Friday, June 12, 2009

Embarrassing garden pictures

I thought I'd do a garden update. Some of the following pictures are embarrassing, please ignore them ;).


Overview of the garden. Please ignore the goat butt, I do NOT let my goat run around lose after milking.
The weeds are totally out of control! They are taller than the corn. This is so embarrassing.

I bought a hoe after much argument with hubby about it. Here is part of it hoed. It is hard, slow work, but I'm making progress. I've got about twice this amount done so far. I'd be further along, but hubby got hurt over the weekend and we laid grass seed that needs to get covered with dirt. So, I've been spending every evening this week spreading dirt instead of hoeing the garden. And it is too hot during the day to do anything outside. We are getting into the 90s during the day.

The potatoes are doing well though. As are the sweet potatoes. I've got them both growing in potato bags.

The tomatoes are also doing well. They all have baby tomatoes and lots of flowers. I also have lots of ladybugs on my tomatoes. I don't know if that is good or bad.

Please don't look at the following picture! Mom wanted an update on the garlic bed she helped me plant in November. I'm ashamed to say it has become a weed bed. They seemed to grow overnight! And now I have no idea if there is any garlic even in there anymore.

20 comments:

Sue said...

Goat butt? I'm more of a chicken butt type person....LOL

And ladybugs are good, though not when there are so many, they are crawling up the walls!!

Things are growing well-you must keep us updated on the potato growing bags--that looks like a great idea-no digging...

Take care
Sue

ga.farmwoman said...

I know about the weeds. I still haven't had time to get back to my weeding here. You are right, it is sooo hot. We have been around 95 degrees lately.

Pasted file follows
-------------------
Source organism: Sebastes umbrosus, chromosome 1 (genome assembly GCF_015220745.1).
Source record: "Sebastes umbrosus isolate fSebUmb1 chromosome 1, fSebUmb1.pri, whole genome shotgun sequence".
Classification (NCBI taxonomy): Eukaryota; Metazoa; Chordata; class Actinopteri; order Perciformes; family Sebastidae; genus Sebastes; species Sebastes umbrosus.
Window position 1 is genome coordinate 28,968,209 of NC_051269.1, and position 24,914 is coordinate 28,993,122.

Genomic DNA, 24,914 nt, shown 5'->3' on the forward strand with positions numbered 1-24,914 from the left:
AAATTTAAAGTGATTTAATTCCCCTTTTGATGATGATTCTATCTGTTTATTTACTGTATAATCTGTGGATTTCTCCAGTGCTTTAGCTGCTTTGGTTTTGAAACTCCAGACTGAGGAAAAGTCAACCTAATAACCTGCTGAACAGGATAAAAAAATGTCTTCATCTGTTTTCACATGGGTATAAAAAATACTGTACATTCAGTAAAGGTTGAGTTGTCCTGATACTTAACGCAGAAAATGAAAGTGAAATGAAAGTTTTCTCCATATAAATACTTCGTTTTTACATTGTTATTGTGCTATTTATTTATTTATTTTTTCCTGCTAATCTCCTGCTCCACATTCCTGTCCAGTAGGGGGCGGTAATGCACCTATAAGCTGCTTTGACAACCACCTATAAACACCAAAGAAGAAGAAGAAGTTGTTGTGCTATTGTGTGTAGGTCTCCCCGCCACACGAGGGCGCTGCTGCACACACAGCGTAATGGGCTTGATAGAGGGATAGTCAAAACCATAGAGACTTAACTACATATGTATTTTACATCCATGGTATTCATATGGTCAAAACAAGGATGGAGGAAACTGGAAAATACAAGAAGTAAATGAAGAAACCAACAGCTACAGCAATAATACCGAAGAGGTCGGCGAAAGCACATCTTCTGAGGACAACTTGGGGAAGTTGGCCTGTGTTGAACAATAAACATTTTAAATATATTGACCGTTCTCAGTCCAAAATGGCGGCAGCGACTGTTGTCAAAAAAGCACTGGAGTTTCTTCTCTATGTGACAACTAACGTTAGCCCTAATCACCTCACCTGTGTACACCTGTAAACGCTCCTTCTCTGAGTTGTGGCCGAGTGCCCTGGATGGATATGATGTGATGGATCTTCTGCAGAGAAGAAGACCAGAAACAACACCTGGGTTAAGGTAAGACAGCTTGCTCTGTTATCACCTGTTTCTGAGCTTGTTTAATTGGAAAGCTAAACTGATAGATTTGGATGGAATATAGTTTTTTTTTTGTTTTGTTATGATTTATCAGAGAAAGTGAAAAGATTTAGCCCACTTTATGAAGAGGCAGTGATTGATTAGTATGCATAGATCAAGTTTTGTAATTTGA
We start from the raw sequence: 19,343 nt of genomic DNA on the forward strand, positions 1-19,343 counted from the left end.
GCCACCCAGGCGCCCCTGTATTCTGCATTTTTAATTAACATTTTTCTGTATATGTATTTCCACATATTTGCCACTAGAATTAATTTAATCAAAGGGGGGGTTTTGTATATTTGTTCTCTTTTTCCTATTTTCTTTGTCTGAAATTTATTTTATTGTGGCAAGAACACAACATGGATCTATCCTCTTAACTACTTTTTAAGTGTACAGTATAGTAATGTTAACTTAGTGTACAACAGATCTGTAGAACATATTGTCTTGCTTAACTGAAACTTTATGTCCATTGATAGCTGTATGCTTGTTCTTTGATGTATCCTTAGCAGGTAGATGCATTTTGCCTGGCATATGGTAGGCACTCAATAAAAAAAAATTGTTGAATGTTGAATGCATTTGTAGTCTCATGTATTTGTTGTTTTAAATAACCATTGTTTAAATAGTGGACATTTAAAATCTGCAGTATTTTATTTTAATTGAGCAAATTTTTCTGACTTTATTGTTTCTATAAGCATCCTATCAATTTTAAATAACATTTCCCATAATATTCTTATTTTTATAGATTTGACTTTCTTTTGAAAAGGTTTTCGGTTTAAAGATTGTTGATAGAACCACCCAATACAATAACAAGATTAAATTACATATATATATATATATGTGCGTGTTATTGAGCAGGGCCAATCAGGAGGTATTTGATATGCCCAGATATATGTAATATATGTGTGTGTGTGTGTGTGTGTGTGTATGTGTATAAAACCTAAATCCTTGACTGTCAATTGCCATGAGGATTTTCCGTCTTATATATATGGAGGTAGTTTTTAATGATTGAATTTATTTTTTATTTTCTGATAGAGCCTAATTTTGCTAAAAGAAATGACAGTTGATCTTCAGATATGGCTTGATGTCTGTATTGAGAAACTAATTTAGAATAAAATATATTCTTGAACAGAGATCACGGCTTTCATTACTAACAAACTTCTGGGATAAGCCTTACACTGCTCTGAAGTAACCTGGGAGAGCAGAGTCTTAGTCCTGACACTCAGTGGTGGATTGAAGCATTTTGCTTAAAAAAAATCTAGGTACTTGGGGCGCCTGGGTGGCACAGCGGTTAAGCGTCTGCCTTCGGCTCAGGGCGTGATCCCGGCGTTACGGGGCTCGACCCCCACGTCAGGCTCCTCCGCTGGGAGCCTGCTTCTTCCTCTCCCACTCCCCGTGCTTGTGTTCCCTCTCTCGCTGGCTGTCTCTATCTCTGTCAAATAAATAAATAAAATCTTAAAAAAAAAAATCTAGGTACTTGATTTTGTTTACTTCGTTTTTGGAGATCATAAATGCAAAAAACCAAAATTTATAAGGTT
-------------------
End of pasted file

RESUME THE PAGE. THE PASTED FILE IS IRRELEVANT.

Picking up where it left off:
You are doing great. You don't have to do it all this year. It takes time to get things going your way. You have accomplished so much this year.
Great job!
Pam

Ron said...

Tomatoes look good, I wish mine were that far along. Although, with the heat, they sure do grow fast. Lady bugs are great to have in the garden!

Ron

Wendy said...

It must feel so different to have your huge garden. I think you shouldn't feel bad about the weeds, though. First off, some of them are probably edible - at least you could probably feed them to the animals and save on some feed ;). And second, if it makes you feel any better, I don't have half the garden you do, and I still battle the weeds :).

Phew! Sure sounds HOT down there. I remember that ... vaguely. We're still having temps in the 50s and 60s. Brrr ;).

melanie said...

Hmmm...I don't see anything that LOOKS like garlic...

Jason said...

Weeds happen. I took the weedeater out to the garden today and went in between rows very carefully. It helped a bunch... And like everybody said, Ladybugs are supposed to be good. They are said to eat bad insects like aphids. My father-in-law loaned me his "favorite hoe of all time" and I have to say it works better than any other hoe I have used before. It has a pointed head, kind of trowel shaped. You can turn it to the side and use it kind of like a traditional hoe too... Good luck in there, and don't feel bad, you're braver than I am posting pictures of your garden on your blog ;)

Barbara said...